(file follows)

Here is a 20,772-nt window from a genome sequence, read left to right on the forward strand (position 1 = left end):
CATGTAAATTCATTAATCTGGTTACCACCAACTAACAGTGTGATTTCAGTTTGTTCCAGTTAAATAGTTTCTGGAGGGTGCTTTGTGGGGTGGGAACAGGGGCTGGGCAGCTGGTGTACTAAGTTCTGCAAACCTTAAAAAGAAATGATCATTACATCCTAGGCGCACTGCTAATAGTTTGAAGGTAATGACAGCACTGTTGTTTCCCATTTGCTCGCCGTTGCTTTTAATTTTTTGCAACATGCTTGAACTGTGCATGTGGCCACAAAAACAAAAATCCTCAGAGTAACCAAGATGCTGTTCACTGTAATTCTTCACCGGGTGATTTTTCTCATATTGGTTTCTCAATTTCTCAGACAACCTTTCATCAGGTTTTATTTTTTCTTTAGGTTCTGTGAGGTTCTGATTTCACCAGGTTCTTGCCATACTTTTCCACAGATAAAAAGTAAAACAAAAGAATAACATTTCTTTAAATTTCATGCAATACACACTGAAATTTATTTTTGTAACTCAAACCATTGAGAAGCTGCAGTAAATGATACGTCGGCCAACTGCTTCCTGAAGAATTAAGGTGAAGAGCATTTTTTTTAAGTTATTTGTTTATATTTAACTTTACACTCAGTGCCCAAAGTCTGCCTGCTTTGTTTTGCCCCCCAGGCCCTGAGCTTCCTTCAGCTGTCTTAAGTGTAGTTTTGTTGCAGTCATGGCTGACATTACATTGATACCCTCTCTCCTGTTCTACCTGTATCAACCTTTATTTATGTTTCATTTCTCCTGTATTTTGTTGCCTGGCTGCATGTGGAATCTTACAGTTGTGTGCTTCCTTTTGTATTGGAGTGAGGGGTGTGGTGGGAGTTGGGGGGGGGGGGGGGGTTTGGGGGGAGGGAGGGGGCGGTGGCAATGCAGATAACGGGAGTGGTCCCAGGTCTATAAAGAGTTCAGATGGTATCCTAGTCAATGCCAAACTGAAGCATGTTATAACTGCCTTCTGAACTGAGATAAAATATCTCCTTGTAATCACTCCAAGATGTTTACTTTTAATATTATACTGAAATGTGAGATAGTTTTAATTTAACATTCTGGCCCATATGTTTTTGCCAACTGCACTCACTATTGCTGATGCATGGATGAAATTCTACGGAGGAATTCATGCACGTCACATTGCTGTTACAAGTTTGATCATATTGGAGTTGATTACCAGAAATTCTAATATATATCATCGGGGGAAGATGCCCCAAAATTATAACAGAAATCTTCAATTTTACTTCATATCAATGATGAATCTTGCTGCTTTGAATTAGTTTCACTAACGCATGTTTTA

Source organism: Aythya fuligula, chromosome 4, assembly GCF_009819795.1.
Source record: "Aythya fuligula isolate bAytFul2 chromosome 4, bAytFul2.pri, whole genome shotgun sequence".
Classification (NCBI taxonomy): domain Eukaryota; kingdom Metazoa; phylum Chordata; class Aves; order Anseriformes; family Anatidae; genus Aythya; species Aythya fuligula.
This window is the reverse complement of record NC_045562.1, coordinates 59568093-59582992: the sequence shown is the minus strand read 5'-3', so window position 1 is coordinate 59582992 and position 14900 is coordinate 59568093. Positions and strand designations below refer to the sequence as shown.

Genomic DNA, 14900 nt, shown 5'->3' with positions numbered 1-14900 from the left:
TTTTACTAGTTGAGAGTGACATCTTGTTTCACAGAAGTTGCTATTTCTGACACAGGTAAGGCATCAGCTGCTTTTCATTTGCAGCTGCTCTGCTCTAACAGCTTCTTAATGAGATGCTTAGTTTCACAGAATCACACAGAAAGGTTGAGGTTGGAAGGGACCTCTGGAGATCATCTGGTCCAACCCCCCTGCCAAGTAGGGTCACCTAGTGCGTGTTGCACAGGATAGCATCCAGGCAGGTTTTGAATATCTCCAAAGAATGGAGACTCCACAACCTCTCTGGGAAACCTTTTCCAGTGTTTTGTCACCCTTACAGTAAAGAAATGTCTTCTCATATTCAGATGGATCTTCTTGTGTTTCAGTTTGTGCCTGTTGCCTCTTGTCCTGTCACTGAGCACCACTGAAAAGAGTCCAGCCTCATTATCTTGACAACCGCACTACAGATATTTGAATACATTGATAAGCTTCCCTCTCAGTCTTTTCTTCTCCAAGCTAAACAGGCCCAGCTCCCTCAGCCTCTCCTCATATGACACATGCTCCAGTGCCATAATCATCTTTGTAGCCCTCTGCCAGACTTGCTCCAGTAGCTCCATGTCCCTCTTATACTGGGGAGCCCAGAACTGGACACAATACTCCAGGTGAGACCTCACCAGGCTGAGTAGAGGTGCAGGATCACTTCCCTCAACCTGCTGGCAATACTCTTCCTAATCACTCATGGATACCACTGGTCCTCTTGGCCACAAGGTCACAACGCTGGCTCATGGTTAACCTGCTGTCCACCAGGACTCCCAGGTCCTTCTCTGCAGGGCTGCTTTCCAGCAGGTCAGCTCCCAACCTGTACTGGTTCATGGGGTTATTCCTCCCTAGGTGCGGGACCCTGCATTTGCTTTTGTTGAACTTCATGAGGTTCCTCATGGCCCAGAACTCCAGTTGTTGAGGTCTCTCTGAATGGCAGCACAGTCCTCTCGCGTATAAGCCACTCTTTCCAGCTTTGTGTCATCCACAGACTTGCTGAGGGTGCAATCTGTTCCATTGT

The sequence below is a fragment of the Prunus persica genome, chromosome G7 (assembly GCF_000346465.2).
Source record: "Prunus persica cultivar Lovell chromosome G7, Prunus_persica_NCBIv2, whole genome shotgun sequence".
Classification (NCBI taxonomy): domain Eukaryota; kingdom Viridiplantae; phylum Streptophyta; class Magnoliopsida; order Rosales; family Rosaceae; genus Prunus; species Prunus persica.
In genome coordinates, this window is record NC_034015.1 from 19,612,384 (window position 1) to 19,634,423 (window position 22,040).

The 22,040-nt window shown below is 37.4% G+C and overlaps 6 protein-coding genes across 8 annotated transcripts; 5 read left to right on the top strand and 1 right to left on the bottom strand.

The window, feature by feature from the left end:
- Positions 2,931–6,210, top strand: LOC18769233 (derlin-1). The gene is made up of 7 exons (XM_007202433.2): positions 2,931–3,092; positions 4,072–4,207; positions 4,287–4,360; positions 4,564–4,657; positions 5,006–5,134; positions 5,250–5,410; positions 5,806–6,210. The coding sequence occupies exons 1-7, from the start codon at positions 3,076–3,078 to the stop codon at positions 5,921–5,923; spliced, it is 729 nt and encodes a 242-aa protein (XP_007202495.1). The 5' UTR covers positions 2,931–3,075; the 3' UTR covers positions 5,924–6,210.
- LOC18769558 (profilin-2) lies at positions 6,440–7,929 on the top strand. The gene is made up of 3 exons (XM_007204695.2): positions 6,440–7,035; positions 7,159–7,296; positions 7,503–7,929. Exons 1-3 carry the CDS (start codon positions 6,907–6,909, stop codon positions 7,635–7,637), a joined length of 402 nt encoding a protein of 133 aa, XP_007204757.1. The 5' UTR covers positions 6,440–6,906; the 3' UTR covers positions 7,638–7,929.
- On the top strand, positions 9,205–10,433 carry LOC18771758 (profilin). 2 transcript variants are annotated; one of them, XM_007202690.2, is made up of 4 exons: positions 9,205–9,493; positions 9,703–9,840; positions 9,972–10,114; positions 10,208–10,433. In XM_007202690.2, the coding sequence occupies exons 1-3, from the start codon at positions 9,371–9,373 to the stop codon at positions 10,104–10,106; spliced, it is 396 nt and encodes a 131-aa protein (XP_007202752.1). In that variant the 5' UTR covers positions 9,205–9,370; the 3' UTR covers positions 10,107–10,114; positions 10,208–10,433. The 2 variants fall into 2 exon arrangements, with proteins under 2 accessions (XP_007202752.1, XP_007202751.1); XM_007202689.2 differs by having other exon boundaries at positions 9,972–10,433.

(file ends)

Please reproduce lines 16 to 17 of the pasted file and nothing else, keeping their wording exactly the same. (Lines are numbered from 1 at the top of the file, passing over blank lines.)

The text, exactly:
- LOC18769558 (profilin-2) lies at positions 6,440–7,929 on the top strand. The gene is made up of 3 exons (XM_007204695.2): positions 6,440–7,035; positions 7,159–7,296; positions 7,503–7,929. Exons 1-3 carry the CDS (start codon positions 6,907–6,909, stop codon positions 7,635–7,637), a joined length of 402 nt encoding a protein of 133 aa, XP_007204757.1. The 5' UTR covers positions 6,440–6,906; the 3' UTR covers positions 7,638–7,929.
- On the top strand, positions 9,205–10,433 carry LOC18771758 (profilin). 2 transcript variants are annotated; one of them, XM_007202690.2, is made up of 4 exons: positions 9,205–9,493; positions 9,703–9,840; positions 9,972–10,114; positions 10,208–10,433. In XM_007202690.2, the coding sequence occupies exons 1-3, from the start codon at positions 9,371–9,373 to the stop codon at positions 10,104–10,106; spliced, it is 396 nt and encodes a 131-aa protein (XP_007202752.1). In that variant the 5' UTR covers positions 9,205–9,370; the 3' UTR covers positions 10,107–10,114; positions 10,208–10,433. The 2 variants fall into 2 exon arrangements, with proteins under 2 accessions (XP_007202752.1, XP_007202751.1); XM_007202689.2 differs by having other exon boundaries at positions 9,972–10,433.